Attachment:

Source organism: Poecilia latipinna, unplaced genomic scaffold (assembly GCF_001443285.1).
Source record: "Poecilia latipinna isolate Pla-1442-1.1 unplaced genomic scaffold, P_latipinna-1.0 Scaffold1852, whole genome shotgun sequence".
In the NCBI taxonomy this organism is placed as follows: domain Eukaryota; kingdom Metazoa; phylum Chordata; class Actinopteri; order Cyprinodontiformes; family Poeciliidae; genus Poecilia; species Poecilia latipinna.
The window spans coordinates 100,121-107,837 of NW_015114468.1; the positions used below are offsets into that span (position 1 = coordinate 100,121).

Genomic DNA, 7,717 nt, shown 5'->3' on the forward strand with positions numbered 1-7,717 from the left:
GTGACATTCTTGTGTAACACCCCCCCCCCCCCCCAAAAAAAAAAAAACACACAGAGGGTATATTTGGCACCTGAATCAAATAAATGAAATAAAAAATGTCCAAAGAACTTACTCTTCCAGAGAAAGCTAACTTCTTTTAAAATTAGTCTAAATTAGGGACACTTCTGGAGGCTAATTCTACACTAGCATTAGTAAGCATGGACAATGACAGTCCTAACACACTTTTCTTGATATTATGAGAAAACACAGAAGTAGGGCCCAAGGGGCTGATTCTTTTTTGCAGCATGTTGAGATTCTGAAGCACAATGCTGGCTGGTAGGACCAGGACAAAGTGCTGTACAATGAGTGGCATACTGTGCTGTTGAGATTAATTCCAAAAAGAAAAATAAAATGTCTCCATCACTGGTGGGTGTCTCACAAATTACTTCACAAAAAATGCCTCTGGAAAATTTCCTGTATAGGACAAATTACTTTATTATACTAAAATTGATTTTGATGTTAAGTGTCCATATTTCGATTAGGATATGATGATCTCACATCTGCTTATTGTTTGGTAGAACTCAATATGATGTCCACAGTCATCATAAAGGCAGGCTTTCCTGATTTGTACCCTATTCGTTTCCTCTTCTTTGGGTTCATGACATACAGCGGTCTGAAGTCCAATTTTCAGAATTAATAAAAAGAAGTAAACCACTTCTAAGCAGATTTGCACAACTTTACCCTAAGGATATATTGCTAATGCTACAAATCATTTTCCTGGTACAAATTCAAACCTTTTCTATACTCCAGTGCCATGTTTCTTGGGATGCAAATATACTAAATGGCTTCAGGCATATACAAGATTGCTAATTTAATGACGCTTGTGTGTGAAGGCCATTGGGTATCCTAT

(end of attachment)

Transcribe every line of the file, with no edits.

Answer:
Source organism: Poecilia latipinna, unplaced genomic scaffold (assembly GCF_001443285.1).
Source record: "Poecilia latipinna isolate Pla-1442-1.1 unplaced genomic scaffold, P_latipinna-1.0 Scaffold1852, whole genome shotgun sequence".
In the NCBI taxonomy this organism is placed as follows: domain Eukaryota; kingdom Metazoa; phylum Chordata; class Actinopteri; order Cyprinodontiformes; family Poeciliidae; genus Poecilia; species Poecilia latipinna.
The window spans coordinates 100,121-107,837 of NW_015114468.1; the positions used below are offsets into that span (position 1 = coordinate 100,121).

Genomic DNA, 7,717 nt, shown 5'->3' on the forward strand with positions numbered 1-7,717 from the left:
GTGACATTCTTGTGTAACACCCCCCCCCCCCCCCAAAAAAAAAAAAACACACAGAGGGTATATTTGGCACCTGAATCAAATAAATGAAATAAAAAATGTCCAAAGAACTTACTCTTCCAGAGAAAGCTAACTTCTTTTAAAATTAGTCTAAATTAGGGACACTTCTGGAGGCTAATTCTACACTAGCATTAGTAAGCATGGACAATGACAGTCCTAACACACTTTTCTTGATATTATGAGAAAACACAGAAGTAGGGCCCAAGGGGCTGATTCTTTTTTGCAGCATGTTGAGATTCTGAAGCACAATGCTGGCTGGTAGGACCAGGACAAAGTGCTGTACAATGAGTGGCATACTGTGCTGTTGAGATTAATTCCAAAAAGAAAAATAAAATGTCTCCATCACTGGTGGGTGTCTCACAAATTACTTCACAAAAAATGCCTCTGGAAAATTTCCTGTATAGGACAAATTACTTTATTATACTAAAATTGATTTTGATGTTAAGTGTCCATATTTCGATTAGGATATGATGATCTCACATCTGCTTATTGTTTGGTAGAACTCAATATGATGTCCACAGTCATCATAAAGGCAGGCTTTCCTGATTTGTACCCTATTCGTTTCCTCTTCTTTGGGTTCATGACATACAGCGGTCTGAAGTCCAATTTTCAGAATTAATAAAAAGAAGTAAACCACTTCTAAGCAGATTTGCACAACTTTACCCTAAGGATATATTGCTAATGCTACAAATCATTTTCCTGGTACAAATTCAAACCTTTTCTATACTCCAGTGCCATGTTTCTTGGGATGCAAATATACTAAATGGCTTCAGGCATATACAAGATTGCTAATTTAATGACGCTTGTGTGTGAAGGCCATTGGGTATCCTAT